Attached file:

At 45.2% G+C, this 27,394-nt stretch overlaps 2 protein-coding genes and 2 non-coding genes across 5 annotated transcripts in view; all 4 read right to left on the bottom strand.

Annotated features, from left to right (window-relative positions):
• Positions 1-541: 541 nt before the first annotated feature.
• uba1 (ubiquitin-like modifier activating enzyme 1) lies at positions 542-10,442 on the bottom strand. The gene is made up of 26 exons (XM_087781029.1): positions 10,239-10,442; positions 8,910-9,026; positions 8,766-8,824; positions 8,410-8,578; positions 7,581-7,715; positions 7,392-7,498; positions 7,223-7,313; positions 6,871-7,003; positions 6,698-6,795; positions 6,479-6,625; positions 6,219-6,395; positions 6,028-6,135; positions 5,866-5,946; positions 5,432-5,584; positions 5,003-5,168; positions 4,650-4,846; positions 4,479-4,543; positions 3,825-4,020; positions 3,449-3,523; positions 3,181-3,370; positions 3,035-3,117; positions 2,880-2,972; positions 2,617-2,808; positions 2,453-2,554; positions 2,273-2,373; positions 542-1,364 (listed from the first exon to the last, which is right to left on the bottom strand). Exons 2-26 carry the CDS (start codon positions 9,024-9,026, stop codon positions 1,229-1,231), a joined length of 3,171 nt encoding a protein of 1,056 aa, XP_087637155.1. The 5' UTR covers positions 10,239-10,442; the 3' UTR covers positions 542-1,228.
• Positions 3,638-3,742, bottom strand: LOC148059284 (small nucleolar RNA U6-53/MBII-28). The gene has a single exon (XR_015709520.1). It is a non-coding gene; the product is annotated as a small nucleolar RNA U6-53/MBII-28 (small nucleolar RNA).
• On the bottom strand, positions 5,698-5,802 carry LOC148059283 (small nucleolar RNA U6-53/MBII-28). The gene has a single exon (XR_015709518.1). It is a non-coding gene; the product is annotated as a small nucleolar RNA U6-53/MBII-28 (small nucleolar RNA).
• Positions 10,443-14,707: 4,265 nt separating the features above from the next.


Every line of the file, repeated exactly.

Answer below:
At 45.2% G+C, this 27,394-nt stretch overlaps 2 protein-coding genes and 2 non-coding genes across 5 annotated transcripts in view; all 4 read right to left on the bottom strand.

Annotated features, from left to right (window-relative positions):
• Positions 1-541: 541 nt before the first annotated feature.
• uba1 (ubiquitin-like modifier activating enzyme 1) lies at positions 542-10,442 on the bottom strand. The gene is made up of 26 exons (XM_087781029.1): positions 10,239-10,442; positions 8,910-9,026; positions 8,766-8,824; positions 8,410-8,578; positions 7,581-7,715; positions 7,392-7,498; positions 7,223-7,313; positions 6,871-7,003; positions 6,698-6,795; positions 6,479-6,625; positions 6,219-6,395; positions 6,028-6,135; positions 5,866-5,946; positions 5,432-5,584; positions 5,003-5,168; positions 4,650-4,846; positions 4,479-4,543; positions 3,825-4,020; positions 3,449-3,523; positions 3,181-3,370; positions 3,035-3,117; positions 2,880-2,972; positions 2,617-2,808; positions 2,453-2,554; positions 2,273-2,373; positions 542-1,364 (listed from the first exon to the last, which is right to left on the bottom strand). Exons 2-26 carry the CDS (start codon positions 9,024-9,026, stop codon positions 1,229-1,231), a joined length of 3,171 nt encoding a protein of 1,056 aa, XP_087637155.1. The 5' UTR covers positions 10,239-10,442; the 3' UTR covers positions 542-1,228.
• Positions 3,638-3,742, bottom strand: LOC148059284 (small nucleolar RNA U6-53/MBII-28). The gene has a single exon (XR_015709520.1). It is a non-coding gene; the product is annotated as a small nucleolar RNA U6-53/MBII-28 (small nucleolar RNA).
• On the bottom strand, positions 5,698-5,802 carry LOC148059283 (small nucleolar RNA U6-53/MBII-28). The gene has a single exon (XR_015709518.1). It is a non-coding gene; the product is annotated as a small nucleolar RNA U6-53/MBII-28 (small nucleolar RNA).
• Positions 10,443-14,707: 4,265 nt separating the features above from the next.